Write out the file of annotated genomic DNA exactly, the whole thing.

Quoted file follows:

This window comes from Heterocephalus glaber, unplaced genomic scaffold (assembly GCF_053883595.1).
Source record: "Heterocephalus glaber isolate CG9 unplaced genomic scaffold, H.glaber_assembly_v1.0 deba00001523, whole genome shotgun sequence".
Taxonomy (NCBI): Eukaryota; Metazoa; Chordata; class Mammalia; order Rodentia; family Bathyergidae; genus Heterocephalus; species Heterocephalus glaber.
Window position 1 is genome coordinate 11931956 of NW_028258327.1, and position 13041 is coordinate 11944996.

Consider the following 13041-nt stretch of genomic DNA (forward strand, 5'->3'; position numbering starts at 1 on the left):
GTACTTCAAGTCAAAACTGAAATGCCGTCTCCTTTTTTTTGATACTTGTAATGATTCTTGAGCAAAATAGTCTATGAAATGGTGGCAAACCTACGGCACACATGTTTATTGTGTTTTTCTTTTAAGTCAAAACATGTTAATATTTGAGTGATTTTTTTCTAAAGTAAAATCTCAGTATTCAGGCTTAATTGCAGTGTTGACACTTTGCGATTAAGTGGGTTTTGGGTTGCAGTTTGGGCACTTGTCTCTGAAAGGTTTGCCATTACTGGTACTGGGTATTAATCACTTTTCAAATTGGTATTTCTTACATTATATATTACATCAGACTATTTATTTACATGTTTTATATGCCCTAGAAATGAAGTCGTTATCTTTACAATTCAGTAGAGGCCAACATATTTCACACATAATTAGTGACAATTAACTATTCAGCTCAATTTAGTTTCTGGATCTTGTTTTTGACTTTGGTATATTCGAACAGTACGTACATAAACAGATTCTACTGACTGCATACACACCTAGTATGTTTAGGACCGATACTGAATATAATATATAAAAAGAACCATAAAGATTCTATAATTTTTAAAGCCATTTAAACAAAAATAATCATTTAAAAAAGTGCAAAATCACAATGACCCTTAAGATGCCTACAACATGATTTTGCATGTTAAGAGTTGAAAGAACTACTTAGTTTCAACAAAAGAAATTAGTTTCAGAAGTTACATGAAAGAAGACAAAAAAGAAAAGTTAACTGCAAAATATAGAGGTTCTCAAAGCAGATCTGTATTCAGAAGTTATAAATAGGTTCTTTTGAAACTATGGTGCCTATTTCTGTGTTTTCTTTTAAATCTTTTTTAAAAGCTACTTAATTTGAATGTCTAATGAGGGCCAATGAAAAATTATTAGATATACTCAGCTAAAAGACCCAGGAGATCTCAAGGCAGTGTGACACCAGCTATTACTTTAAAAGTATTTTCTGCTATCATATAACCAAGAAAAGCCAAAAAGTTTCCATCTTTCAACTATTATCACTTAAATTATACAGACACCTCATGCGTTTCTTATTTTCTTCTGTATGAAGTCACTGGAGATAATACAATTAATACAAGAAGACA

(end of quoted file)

This window comes from Heterocephalus glaber, unplaced genomic scaffold (assembly GCF_053883595.1).
Source record: "Heterocephalus glaber isolate CG9 unplaced genomic scaffold, H.glaber_assembly_v1.0 deba00001523, whole genome shotgun sequence".
Taxonomy (NCBI): Eukaryota; Metazoa; Chordata; class Mammalia; order Rodentia; family Bathyergidae; genus Heterocephalus; species Heterocephalus glaber.
Window position 1 is genome coordinate 11931956 of NW_028258327.1, and position 13041 is coordinate 11944996.

Consider the following 13041-nt stretch of genomic DNA (forward strand, 5'->3'; position numbering starts at 1 on the left):
GTACTTCAAGTCAAAACTGAAATGCCGTCTCCTTTTTTTTGATACTTGTAATGATTCTTGAGCAAAATAGTCTATGAAATGGTGGCAAACCTACGGCACACATGTTTATTGTGTTTTTCTTTTAAGTCAAAACATGTTAATATTTGAGTGATTTTTTTCTAAAGTAAAATCTCAGTATTCAGGCTTAATTGCAGTGTTGACACTTTGCGATTAAGTGGGTTTTGGGTTGCAGTTTGGGCACTTGTCTCTGAAAGGTTTGCCATTACTGGTACTGGGTATTAATCACTTTTCAAATTGGTATTTCTTACATTATATATTACATCAGACTATTTATTTACATGTTTTATATGCCCTAGAAATGAAGTCGTTATCTTTACAATTCAGTAGAGGCCAACATATTTCACACATAATTAGTGACAATTAACTATTCAGCTCAATTTAGTTTCTGGATCTTGTTTTTGACTTTGGTATATTCGAACAGTACGTACATAAACAGATTCTACTGACTGCATACACACCTAGTATGTTTAGGACCGATACTGAATATAATATATAAAAAGAACCATAAAGATTCTATAATTTTTAAAGCCATTTAAACAAAAATAATCATTTAAAAAAGTGCAAAATCACAATGACCCTTAAGATGCCTACAACATGATTTTGCATGTTAAGAGTTGAAAGAACTACTTAGTTTCAACAAAAGAAATTAGTTTCAGAAGTTACATGAAAGAAGACAAAAAAGAAAAGTTAACTGCAAAATATAGAGGTTCTCAAAGCAGATCTGTATTCAGAAGTTATAAATAGGTTCTTTTGAAACTATGGTGCCTATTTCTGTGTTTTCTTTTAAATCTTTTTTAAAAGCTACTTAATTTGAATGTCTAATGAGGGCCAATGAAAAATTATTAGATATACTCAGCTAAAAGACCCAGGAGATCTCAAGGCAGTGTGACACCAGCTATTACTTTAAAAGTATTTTCTGCTATCATATAACCAAGAAAAGCCAAAAAGTTTCCATCTTTCAACTATTATCACTTAAATTATACAGACACCTCATGCGTTTCTTATTTTCTTCTGTATGAAGTCACTGGAGATAATACAATTAATACAAGAAGACA